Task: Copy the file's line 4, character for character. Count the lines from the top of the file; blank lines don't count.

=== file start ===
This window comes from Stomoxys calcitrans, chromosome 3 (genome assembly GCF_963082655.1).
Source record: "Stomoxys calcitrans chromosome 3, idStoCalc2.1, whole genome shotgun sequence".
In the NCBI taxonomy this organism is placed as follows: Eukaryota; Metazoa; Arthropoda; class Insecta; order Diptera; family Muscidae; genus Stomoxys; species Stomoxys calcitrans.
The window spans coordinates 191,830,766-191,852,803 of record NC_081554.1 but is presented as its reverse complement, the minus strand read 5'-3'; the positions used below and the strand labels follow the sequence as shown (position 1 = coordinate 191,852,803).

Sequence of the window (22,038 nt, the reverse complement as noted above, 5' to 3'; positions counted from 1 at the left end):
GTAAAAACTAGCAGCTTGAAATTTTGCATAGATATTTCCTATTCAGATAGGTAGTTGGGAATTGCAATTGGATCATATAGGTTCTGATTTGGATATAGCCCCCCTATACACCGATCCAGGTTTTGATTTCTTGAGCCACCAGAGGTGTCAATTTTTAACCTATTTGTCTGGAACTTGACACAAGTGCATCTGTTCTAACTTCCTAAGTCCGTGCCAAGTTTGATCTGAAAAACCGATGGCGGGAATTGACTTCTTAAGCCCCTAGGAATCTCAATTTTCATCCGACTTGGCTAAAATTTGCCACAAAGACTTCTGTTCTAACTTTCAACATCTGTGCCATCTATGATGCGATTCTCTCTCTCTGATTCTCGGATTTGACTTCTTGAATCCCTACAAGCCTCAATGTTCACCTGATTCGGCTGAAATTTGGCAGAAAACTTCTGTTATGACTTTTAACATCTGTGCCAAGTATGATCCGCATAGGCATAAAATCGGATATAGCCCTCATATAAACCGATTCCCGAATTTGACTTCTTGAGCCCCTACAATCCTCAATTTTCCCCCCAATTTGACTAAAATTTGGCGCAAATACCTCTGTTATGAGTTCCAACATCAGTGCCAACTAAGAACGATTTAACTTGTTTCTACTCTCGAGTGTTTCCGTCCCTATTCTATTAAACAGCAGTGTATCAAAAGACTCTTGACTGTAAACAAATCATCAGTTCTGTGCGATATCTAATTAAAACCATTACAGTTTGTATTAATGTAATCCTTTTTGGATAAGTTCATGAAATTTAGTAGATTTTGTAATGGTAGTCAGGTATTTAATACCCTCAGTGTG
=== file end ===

The window spans coordinates 191,830,766-191,852,803 of record NC_081554.1 but is presented as its reverse complement, the minus strand read 5'-3'; the positions used below and the strand labels follow the sequence as shown (position 1 = coordinate 191,852,803).